My Friend is a Palestinian Bedouin: XII. Individualism versus Collectivism. Friendships
After my workshop, the next day, I go back to fetch them. From what I understand, it looks as if Bashar more or less managed to settle the dispute. I return the netstick, which had been very helpful, and take them home.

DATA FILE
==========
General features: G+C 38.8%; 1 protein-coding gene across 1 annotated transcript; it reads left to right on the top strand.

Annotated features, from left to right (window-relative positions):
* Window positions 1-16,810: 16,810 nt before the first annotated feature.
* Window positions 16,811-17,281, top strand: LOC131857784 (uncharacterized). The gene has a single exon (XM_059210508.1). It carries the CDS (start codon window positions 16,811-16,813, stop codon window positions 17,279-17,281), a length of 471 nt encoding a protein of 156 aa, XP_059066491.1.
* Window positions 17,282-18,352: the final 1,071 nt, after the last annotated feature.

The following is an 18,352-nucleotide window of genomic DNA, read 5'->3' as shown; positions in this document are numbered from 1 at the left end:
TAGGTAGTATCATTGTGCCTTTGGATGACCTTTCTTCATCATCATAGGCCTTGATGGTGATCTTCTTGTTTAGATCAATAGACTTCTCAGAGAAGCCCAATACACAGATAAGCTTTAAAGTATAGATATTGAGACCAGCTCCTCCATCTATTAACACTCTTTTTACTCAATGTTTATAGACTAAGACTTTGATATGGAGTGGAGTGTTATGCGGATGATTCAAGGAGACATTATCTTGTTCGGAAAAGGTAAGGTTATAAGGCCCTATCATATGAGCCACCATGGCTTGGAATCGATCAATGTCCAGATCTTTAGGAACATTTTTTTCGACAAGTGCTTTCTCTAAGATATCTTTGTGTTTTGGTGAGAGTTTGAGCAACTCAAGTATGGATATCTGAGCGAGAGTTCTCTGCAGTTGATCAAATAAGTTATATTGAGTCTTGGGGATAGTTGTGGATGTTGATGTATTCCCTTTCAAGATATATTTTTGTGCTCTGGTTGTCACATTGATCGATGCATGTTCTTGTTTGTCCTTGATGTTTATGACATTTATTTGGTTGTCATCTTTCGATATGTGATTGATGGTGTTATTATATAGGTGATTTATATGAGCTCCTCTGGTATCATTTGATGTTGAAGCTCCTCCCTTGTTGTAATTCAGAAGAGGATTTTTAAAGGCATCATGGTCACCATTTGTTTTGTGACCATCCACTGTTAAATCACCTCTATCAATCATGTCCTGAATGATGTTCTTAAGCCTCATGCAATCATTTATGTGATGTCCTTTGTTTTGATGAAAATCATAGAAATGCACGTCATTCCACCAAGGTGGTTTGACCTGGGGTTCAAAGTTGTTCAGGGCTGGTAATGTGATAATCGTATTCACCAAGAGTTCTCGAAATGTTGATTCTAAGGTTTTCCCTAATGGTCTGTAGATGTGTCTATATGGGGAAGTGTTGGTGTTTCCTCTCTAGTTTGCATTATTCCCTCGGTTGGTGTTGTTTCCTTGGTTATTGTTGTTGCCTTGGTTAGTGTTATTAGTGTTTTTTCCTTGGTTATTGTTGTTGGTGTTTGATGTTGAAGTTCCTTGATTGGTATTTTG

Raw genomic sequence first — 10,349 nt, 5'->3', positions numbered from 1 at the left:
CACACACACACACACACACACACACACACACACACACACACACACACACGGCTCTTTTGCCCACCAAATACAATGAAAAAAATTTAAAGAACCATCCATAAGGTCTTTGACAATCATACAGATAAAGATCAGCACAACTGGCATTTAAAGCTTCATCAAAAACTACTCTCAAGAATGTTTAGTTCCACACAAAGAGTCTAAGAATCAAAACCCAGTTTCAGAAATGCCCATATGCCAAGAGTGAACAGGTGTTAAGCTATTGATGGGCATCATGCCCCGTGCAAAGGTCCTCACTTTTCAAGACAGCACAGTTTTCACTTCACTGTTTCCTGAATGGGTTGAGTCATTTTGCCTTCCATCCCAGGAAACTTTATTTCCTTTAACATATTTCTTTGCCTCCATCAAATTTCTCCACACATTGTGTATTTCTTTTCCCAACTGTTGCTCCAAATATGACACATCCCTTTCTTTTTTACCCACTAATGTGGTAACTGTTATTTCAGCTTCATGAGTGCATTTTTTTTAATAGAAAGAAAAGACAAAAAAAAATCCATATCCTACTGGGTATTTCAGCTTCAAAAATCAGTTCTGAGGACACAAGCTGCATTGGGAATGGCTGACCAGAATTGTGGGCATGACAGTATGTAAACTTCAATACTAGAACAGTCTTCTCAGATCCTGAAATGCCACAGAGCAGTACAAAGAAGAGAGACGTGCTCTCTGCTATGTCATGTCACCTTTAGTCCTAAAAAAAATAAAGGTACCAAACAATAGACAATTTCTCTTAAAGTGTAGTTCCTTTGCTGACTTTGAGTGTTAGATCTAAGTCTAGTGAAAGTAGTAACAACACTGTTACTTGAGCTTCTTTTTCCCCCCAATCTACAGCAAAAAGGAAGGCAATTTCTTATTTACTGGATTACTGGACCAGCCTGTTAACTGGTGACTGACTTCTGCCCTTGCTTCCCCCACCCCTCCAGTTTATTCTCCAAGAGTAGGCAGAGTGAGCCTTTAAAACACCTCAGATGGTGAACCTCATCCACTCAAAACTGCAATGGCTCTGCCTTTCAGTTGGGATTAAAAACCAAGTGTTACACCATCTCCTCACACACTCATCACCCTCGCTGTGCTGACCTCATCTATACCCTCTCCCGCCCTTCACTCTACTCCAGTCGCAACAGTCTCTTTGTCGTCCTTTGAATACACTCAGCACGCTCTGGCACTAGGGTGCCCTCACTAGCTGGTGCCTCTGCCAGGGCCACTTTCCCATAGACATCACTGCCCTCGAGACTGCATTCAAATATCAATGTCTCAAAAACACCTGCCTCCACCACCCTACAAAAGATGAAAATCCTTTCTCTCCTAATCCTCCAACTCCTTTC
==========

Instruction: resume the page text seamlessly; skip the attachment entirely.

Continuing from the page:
Postscript: Bashar himself was upset with the way in which I wrote this story, leaving out many of the things that seemed important to him. Days later, he added the following information. He did not at all intend to bring Akram along. Akram was supposed to help him to get over the wall, but suddenly wanted to join. Bashar did not feel comfortable saying no. He truly intended to come and see me, but on his way, he received a call that forced him to change his plans. He realized at the time that I would be upset, but did not want to give me the new and disturbing info in advance, and preferred to tell me face to face. He did not have the time to figure out how to get to Lod. Although telling people what to do is his general attitude, Bashar thought it was self-evident that I could refuse to take them, if I did not agree. He did not rely on me taking them and if I had refused, he would have thought of another way. Nonetheless, knowing me, he expected that I would understand the situation and help. Arriving in Lod, he did not want to involve me in the situation, considering it may become dangerous and that there may be fighting.